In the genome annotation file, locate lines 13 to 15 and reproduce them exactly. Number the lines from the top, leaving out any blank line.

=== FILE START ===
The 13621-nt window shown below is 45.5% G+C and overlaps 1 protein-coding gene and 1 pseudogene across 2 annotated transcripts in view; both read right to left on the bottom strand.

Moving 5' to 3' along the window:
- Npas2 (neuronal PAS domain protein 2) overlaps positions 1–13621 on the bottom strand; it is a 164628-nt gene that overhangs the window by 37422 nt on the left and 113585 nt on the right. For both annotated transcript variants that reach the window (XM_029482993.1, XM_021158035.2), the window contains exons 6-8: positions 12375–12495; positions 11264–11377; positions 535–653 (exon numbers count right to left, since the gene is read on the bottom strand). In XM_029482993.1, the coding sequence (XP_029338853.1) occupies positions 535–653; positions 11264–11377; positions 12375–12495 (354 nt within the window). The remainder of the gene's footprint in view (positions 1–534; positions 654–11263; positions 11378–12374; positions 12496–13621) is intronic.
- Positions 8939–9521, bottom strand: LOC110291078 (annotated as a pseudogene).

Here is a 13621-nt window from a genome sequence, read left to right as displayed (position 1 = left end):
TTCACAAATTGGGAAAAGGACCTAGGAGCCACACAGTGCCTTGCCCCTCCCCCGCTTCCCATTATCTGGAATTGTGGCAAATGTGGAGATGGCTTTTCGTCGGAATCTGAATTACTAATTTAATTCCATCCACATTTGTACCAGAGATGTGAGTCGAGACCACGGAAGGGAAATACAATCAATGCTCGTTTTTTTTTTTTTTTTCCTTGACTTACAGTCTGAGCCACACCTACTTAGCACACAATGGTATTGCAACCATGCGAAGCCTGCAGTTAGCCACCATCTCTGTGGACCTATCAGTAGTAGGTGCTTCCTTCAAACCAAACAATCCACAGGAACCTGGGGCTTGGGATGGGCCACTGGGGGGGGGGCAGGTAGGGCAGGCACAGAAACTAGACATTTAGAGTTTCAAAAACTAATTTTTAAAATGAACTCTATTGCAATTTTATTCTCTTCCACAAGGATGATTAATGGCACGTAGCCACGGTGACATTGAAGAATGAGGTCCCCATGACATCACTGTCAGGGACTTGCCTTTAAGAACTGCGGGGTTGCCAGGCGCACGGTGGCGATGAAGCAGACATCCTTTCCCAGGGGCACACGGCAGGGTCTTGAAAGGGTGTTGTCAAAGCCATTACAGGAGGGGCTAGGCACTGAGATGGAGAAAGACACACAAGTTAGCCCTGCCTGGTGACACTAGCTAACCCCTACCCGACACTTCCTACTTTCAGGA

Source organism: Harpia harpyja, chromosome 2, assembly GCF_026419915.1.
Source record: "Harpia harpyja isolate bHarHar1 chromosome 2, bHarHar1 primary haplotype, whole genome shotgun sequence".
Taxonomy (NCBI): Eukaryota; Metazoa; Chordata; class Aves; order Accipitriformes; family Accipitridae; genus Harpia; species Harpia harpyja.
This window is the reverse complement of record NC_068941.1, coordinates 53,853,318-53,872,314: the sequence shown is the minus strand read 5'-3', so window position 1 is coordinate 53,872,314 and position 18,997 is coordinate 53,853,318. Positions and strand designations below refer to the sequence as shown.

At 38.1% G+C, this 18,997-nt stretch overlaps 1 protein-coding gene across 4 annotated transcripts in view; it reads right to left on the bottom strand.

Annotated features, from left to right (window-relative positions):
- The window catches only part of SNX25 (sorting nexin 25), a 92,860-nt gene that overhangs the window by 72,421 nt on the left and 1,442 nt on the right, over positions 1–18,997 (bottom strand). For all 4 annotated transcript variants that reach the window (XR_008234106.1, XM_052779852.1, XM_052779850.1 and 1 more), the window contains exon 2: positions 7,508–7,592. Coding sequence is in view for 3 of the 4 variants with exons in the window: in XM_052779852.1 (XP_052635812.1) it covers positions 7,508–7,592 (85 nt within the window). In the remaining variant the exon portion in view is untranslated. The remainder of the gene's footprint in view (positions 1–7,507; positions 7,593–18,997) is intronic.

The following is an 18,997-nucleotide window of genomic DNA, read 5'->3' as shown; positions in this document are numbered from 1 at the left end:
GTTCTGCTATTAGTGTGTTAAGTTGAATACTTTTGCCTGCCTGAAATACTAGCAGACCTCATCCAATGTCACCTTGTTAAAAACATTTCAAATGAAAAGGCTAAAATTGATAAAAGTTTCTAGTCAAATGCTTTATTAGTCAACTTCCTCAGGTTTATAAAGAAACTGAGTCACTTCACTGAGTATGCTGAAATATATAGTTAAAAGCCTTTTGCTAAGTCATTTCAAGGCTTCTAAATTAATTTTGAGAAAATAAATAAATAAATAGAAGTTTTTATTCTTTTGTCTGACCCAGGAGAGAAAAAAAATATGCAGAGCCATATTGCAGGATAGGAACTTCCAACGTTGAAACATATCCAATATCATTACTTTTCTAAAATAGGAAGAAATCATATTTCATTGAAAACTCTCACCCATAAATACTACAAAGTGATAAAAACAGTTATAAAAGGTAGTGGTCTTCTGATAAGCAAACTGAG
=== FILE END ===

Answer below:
- The window catches only part of SNX25 (sorting nexin 25), a 92,860-nt gene that overhangs the window by 72,421 nt on the left and 1,442 nt on the right, over positions 1–18,997 (bottom strand). For all 4 annotated transcript variants that reach the window (XR_008234106.1, XM_052779852.1, XM_052779850.1 and 1 more), the window contains exon 2: positions 7,508–7,592. Coding sequence is in view for 3 of the 4 variants with exons in the window: in XM_052779852.1 (XP_052635812.1) it covers positions 7,508–7,592 (85 nt within the window). In the remaining variant the exon portion in view is untranslated. The remainder of the gene's footprint in view (positions 1–7,507; positions 7,593–18,997) is intronic.

The following is an 18,997-nucleotide window of genomic DNA, read 5'->3' as shown; positions in this document are numbered from 1 at the left end:
GTTCTGCTATTAGTGTGTTAAGTTGAATACTTTTGCCTGCCTGAAATACTAGCAGACCTCATCCAATGTCACCTTGTTAAAAACATTTCAAATGAAAAGGCTAAAATTGATAAAAGTTTCTAGTCAAATGCTTTATTAGTCAACTTCCTCAGGTTTATAAAGAAACTGAGTCACTTCACTGAGTATGCTGAAATATATAGTTAAAAGCCTTTTGCTAAGTCATTTCAAGGCTTCTAAATTAATTTTGAGAAAATAAATAAATAAATAGAAGTTTTTATTCTTTTGTCTGACCCAGGAGAGAAAAAAAATATGCAGAGCCATATTGCAGGATAGGAACTTCCAACGTTGAAACATATCCAATATCATTACTTTTCTAAAATAGGAAGAAATCATATTTCATTGAAAACTCTCACCCATAAATACTACAAAGTGATAAAAACAGTTATAAAAGGTAGTGGTCTTCTGATAAGCAAACTGAG